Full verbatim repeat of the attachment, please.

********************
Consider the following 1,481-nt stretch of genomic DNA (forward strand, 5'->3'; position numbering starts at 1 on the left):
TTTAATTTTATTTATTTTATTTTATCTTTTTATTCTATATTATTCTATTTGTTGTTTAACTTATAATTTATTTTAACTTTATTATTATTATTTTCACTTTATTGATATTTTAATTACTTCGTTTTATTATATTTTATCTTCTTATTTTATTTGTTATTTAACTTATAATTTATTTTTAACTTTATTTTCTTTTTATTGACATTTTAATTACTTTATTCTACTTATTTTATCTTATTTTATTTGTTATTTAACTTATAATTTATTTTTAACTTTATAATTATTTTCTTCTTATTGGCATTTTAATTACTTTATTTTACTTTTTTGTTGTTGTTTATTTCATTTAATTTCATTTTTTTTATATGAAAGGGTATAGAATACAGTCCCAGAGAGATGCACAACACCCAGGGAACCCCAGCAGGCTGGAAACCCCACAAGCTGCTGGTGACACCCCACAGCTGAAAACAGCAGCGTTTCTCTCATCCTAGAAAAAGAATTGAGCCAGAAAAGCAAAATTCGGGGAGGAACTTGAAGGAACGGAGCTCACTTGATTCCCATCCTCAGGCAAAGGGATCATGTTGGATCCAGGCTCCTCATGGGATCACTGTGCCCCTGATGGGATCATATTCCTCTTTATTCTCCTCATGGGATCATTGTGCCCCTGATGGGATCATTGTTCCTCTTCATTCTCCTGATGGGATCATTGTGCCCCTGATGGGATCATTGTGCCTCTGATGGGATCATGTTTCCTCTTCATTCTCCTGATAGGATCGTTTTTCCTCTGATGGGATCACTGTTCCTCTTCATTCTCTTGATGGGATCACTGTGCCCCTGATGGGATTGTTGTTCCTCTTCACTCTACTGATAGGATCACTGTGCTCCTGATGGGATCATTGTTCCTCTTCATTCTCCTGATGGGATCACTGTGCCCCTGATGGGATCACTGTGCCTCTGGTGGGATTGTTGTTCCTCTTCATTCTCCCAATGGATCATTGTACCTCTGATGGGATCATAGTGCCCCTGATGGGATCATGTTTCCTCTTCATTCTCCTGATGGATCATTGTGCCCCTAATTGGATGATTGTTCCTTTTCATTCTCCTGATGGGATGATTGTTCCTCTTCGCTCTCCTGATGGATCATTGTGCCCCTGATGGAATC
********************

Consider the following 1,481-nt stretch of genomic DNA (forward strand, 5'->3'; position numbering starts at 1 on the left):
TTTAATTTTATTTATTTTATTTTATCTTTTTATTCTATATTATTCTATTTGTTGTTTAACTTATAATTTATTTTAACTTTATTATTATTATTTTCACTTTATTGATATTTTAATTACTTCGTTTTATTATATTTTATCTTCTTATTTTATTTGTTATTTAACTTATAATTTATTTTTAACTTTATTTTCTTTTTATTGACATTTTAATTACTTTATTCTACTTATTTTATCTTATTTTATTTGTTATTTAACTTATAATTTATTTTTAACTTTATAATTATTTTCTTCTTATTGGCATTTTAATTACTTTATTTTACTTTTTTGTTGTTGTTTATTTCATTTAATTTCATTTTTTTTATATGAAAGGGTATAGAATACAGTCCCAGAGAGATGCACAACACCCAGGGAACCCCAGCAGGCTGGAAACCCCACAAGCTGCTGGTGACACCCCACAGCTGAAAACAGCAGCGTTTCTCTCATCCTAGAAAAAGAATTGAGCCAGAAAAGCAAAATTCGGGGAGGAACTTGAAGGAACGGAGCTCACTTGATTCCCATCCTCAGGCAAAGGGATCATGTTGGATCCAGGCTCCTCATGGGATCACTGTGCCCCTGATGGGATCATATTCCTCTTTATTCTCCTCATGGGATCATTGTGCCCCTGATGGGATCATTGTTCCTCTTCATTCTCCTGATGGGATCATTGTGCCCCTGATGGGATCATTGTGCCTCTGATGGGATCATGTTTCCTCTTCATTCTCCTGATAGGATCGTTTTTCCTCTGATGGGATCACTGTTCCTCTTCATTCTCTTGATGGGATCACTGTGCCCCTGATGGGATTGTTGTTCCTCTTCACTCTACTGATAGGATCACTGTGCTCCTGATGGGATCATTGTTCCTCTTCATTCTCCTGATGGGATCACTGTGCCCCTGATGGGATCACTGTGCCTCTGGTGGGATTGTTGTTCCTCTTCATTCTCCCAATGGATCATTGTACCTCTGATGGGATCATAGTGCCCCTGATGGGATCATGTTTCCTCTTCATTCTCCTGATGGATCATTGTGCCCCTAATTGGATGATTGTTCCTTTTCATTCTCCTGATGGGATGATTGTTCCTCTTCGCTCTCCTGATGGATCATTGTGCCCCTGATGGAATC